- Monitoring: Certain foods will need to have their temperature monitored while they travel the supply chain.
- Transport: Refrigerator trucks, refrigerated boxcars, and reefer containers all keep food cold in transport.
- Customs: Efficiency is crucial if customs are needed to keep the cold chain supplies from being delayed to the end users.
- Storage: Cold storage facilities such as temperature-controlled warehouses.
- End Customer: Delivery to the end customer along with required storage and usage requirements.
“It is the entire network of these temperature-controlled facilities that make it possible for the food and agriculture industry to be so efficient in the US whether it is fresh fruits and vegetables, dairy, meat, or processed food products,” said Hanzo Logistics. “Cold chain facilities are also used for other commodities such as medicines, flowers, live plants, and even artwork.”
Benefits of Cold Storage in the U.S. Agriculture Industry
The U.S. agriculture industry benefits in many ways from modern cold storage and the cold chain, including:
- Farm to Processing Facilities Transportation: Even in today’s “farm to table” environment, items are rarely truly straight from the farm to the end user. Processing, including sorting, cleaning, and packaging, requires stops at processing facilities and refrigerated trucks can keep products fresh as they travel between third parties.
- Long-Term Storage: Not all the products produced in the U.S. agriculture industry can be used instantly so it is crucial for the cold chain to keep products fresh by storing them for longer durations. Items are then ready to be shipped to market when needed.
- Designed for Specific Products and Their Needs: If the cold chain was “one-size-fits-all” then many products might perish but facilities can create specific environments for certain types of products to meet their refrigeration needs.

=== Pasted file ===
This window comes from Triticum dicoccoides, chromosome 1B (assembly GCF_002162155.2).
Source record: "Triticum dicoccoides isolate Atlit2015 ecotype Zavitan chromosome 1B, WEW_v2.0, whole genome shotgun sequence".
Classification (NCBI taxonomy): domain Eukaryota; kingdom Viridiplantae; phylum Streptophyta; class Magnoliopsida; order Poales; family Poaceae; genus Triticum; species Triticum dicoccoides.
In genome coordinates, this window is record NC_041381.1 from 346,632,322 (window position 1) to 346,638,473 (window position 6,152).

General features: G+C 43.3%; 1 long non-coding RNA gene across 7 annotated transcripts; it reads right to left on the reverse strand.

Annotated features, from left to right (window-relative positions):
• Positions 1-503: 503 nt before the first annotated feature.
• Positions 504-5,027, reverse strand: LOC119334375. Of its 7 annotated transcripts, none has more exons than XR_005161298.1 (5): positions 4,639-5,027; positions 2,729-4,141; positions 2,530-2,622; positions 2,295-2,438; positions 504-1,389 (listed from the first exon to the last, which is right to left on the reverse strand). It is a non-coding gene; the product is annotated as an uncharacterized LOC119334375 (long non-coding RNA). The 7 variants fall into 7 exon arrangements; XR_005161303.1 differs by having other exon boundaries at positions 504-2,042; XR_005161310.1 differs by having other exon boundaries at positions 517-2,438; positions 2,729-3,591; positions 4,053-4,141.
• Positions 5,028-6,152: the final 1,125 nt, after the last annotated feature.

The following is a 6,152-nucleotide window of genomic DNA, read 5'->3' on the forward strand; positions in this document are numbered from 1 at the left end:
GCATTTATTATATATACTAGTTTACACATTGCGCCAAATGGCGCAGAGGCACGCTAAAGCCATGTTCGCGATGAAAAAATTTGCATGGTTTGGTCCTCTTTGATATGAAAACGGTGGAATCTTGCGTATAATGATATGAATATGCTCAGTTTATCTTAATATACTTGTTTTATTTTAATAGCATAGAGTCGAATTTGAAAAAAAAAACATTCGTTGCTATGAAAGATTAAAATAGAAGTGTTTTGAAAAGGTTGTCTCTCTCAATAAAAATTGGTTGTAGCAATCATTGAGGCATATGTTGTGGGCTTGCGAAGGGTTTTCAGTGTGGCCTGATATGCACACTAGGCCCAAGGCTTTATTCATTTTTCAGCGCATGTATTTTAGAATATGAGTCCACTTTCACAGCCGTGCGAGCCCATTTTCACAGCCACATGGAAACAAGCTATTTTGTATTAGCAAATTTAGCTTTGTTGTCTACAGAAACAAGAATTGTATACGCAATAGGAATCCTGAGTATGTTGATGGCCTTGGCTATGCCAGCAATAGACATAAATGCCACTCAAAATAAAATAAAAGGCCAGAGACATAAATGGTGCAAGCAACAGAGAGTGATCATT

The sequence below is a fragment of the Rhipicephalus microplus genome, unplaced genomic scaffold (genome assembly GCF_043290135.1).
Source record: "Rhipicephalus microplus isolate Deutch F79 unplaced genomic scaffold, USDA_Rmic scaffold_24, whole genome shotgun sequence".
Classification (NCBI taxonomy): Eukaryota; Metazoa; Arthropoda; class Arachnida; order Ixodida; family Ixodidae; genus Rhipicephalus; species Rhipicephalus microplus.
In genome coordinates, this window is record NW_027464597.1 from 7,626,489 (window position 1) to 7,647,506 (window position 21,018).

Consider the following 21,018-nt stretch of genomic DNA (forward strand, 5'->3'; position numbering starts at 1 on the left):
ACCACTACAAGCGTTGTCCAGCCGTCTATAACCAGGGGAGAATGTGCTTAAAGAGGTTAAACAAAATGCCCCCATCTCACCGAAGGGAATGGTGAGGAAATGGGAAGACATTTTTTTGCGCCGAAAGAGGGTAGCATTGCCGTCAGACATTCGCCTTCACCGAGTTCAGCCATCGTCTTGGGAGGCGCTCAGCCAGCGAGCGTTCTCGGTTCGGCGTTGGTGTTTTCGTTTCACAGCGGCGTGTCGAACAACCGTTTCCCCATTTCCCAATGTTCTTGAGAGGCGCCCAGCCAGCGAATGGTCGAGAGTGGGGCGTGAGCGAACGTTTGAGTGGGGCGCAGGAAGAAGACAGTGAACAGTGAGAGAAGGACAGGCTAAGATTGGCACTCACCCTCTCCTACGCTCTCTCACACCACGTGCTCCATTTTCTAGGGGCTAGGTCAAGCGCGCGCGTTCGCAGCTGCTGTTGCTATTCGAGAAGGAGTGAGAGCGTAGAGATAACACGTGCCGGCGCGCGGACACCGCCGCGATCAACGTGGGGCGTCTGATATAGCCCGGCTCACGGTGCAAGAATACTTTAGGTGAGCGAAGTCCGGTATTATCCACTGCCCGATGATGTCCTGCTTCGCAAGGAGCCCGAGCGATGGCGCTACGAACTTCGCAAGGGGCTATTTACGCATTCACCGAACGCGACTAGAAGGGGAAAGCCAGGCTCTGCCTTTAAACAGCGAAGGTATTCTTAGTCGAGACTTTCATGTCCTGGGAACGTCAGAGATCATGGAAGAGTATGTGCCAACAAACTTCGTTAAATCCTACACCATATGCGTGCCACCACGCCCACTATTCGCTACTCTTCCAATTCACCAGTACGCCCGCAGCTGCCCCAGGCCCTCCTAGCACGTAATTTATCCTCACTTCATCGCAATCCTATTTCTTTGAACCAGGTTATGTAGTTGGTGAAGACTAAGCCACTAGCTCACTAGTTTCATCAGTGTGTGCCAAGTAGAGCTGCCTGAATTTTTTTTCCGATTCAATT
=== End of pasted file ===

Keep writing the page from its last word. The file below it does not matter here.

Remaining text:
- Less Food Waste in Transport: As much as one-third of U.S. food production ends up being wasted and Hanzo Logistics says that 10 percent of the food produced is wasted in its journey from farm to table. Cold storage helps reduce the amount of food that is lost during transport.
- Helping Foods Cure or Mature: For some foods, especially in the meat and dairy sectors, climate-controlled environments are essential to the process of maturing or curing the foods to be consumed.
- Final Stop: Transportation to Retailers: The final step and some might argue the most critical, is the transportation from storage to retailers, who then sell the products to consumers. Fresh produce, dairy, meat, flowers, and other items must get to market on time and in the right conditions, or else they will perish.
“A strong food supply chain ensures that consumer food demands are met. Cold storage, in any capacity, ensures that as little goes to waste as possible every step of the way. Cold storage fits into the equation nearly everywhere,” says Stearns Bank. “As technology improves, this innovative industry keeps pace, answering developing demands with improved logistics and more sustainable approaches.”